1. Department of Medicine and Molecular Science, Division of Frontier Medical Science, Programs for Biomedical Research, Graduate School of Biomedical Sciences, Hiroshima University, Hiroshima, Japan
    2. Liver Research Project Center, Hiroshima University, Hiroshima, Japan
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  • Hidenori Ochi,

    1. Liver Research Project Center, Hiroshima University, Hiroshima, Japan
    2. Laboratory for Digestive Diseases, RIKEN Center for Genomic Medicine, Hiroshima, Japan
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  • Eiji Iwao,

    1. Research and Development Unit, Mitsubishi Tanabe Pharma Corp., Yokohama, Japan
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  • Naohiro Kamiya,

    1. Research and Development Unit, Mitsubishi Tanabe Pharma Corp., Yokohama, Japan
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  • Ichimaro Yamada,

    1. Research and Development Unit, Mitsubishi Tanabe Pharma Corp., Yokohama, Japan
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  • Chise Tateno,

    1. Liver Research Project Center, Hiroshima University, Hiroshima, Japan
    2. PhoenixBio Co., Ltd., Higashihiroshima, Japan
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  • Katsutoshi Yoshizato,

    1. Liver Research Project Center, Hiroshima University, Hiroshima, Japan
    2. PhoenixBio Co., Ltd., Higashihiroshima, Japan
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  • Hirotaka Matsui,

    1. Department of Molecular Oncology and Leukemia Program Project, Research Institute for Radiation Biology and Medicine, Hiroshima University, Hiroshima, Japan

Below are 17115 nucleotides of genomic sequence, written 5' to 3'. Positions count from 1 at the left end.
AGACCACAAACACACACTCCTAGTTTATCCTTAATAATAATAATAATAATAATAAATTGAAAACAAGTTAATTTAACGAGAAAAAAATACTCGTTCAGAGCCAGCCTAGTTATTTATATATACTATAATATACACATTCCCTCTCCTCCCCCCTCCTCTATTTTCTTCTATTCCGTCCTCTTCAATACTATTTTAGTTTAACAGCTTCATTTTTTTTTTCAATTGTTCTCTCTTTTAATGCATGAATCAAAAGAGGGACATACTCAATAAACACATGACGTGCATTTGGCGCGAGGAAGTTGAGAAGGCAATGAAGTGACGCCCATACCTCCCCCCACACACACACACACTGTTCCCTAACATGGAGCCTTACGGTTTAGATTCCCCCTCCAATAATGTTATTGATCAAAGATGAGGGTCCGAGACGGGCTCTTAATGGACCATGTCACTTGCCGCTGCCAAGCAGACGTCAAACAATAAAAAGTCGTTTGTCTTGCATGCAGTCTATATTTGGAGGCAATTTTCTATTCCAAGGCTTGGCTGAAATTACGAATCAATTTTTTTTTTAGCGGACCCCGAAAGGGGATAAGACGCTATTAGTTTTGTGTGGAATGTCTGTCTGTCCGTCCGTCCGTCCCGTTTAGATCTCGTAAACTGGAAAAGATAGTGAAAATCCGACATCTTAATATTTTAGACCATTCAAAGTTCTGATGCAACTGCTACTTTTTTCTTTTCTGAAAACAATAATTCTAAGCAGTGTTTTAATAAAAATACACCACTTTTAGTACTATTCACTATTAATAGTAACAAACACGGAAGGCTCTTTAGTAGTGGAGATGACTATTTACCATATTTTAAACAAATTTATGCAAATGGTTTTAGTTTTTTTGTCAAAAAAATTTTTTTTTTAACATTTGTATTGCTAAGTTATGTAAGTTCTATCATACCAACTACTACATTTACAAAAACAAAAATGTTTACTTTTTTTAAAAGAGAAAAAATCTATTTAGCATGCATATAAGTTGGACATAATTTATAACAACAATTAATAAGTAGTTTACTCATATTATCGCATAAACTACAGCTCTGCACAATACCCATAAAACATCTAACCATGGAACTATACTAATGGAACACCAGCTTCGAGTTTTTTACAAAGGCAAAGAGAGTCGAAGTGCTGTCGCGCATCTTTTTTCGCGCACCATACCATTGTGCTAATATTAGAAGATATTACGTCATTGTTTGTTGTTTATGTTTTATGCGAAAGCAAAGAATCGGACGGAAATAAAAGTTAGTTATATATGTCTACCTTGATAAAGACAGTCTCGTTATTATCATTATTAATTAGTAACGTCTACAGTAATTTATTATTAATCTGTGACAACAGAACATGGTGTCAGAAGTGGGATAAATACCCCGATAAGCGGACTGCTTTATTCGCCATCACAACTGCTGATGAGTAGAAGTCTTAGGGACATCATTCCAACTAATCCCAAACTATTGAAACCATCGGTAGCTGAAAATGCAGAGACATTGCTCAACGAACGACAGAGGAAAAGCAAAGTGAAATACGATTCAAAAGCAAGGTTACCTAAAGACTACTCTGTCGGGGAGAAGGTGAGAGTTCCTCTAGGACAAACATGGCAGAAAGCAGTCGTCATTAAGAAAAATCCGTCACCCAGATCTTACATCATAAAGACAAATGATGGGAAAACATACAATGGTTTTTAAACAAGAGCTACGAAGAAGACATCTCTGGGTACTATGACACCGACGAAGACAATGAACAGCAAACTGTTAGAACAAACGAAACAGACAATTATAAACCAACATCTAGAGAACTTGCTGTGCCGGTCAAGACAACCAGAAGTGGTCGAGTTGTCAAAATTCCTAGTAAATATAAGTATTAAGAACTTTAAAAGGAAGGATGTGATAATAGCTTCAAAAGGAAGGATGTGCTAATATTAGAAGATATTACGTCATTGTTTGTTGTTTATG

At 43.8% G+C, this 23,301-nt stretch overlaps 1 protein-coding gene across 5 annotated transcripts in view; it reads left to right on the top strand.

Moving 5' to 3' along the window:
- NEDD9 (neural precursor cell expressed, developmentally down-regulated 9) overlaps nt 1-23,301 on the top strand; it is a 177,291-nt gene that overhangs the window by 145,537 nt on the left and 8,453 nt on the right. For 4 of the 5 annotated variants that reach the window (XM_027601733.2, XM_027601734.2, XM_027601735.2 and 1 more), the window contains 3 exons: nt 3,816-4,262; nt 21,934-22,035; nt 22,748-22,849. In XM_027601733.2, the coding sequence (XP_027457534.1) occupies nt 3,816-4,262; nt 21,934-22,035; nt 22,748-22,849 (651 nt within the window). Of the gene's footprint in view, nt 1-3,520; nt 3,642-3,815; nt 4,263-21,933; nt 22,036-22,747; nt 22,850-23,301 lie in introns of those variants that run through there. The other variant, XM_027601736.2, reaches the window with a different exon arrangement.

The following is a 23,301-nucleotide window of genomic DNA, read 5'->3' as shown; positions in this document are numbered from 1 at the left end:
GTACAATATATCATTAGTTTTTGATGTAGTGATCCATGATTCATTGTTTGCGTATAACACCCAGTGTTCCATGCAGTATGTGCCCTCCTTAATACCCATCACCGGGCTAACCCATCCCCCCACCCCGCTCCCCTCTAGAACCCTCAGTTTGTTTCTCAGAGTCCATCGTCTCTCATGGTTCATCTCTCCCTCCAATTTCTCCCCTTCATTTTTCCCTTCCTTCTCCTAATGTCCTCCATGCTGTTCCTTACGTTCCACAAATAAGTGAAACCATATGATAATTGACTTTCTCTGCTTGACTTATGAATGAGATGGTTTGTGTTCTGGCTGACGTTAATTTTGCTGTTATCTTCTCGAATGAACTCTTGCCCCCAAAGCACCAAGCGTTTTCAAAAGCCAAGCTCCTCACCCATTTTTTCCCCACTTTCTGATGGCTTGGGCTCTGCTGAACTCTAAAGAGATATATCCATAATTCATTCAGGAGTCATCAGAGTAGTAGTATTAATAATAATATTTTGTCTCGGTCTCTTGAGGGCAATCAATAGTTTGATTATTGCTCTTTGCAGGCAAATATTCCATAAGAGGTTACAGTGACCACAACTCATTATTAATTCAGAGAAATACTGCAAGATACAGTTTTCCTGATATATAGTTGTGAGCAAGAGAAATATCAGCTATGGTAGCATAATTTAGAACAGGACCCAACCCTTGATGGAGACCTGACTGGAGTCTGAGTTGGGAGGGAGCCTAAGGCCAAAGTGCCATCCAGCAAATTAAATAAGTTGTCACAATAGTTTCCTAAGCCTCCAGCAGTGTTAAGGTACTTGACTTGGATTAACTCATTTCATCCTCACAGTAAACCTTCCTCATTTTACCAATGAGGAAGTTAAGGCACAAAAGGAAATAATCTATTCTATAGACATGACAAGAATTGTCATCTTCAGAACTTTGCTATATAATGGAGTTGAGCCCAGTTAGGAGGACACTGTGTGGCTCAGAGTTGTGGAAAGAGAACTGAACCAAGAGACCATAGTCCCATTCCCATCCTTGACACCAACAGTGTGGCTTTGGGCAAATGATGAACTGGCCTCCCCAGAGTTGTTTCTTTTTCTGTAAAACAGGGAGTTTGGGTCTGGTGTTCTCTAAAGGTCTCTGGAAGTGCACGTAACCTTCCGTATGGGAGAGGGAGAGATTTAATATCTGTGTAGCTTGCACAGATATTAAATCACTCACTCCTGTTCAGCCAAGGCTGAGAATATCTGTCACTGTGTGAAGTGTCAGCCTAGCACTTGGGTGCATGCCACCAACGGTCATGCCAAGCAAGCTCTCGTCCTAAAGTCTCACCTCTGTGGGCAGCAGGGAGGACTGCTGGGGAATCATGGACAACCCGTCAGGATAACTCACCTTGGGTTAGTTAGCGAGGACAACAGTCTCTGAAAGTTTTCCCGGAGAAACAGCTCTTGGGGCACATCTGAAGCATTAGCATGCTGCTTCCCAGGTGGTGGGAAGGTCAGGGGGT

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  • Akinori Kanai,

    1. Radiation Research Center for Frontier Science, Research Institute for Radiation Biology and Medicine, Hiroshima University, Hiroshima, Japan
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  • Toshiya Inaba,

    1. Department of Molecular Oncology and Leukemia Program Project, Research Institute for Radiation Biology and Medicine, Hiroshima University, Hiroshima, Japan
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  • Shinji Tanaka,

    1. Department of Medicine and Molecular Science, Division of Frontier Medical Science, Programs for Biomedical Research, Graduate School of Biomedical Sciences, Hiroshima University, Hiroshima, Japan
    2. Liver Research Project Center, Hiroshima University, Hiroshima, Japan
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  • Kazuaki Chayama

    Corresponding author
    1. Department of Medicine and Molecular Science, Division of Frontier Medical Science, Programs for Biomedical Research, Graduate School of Biomedical Sciences, Hiroshima University, Hiroshima, Japan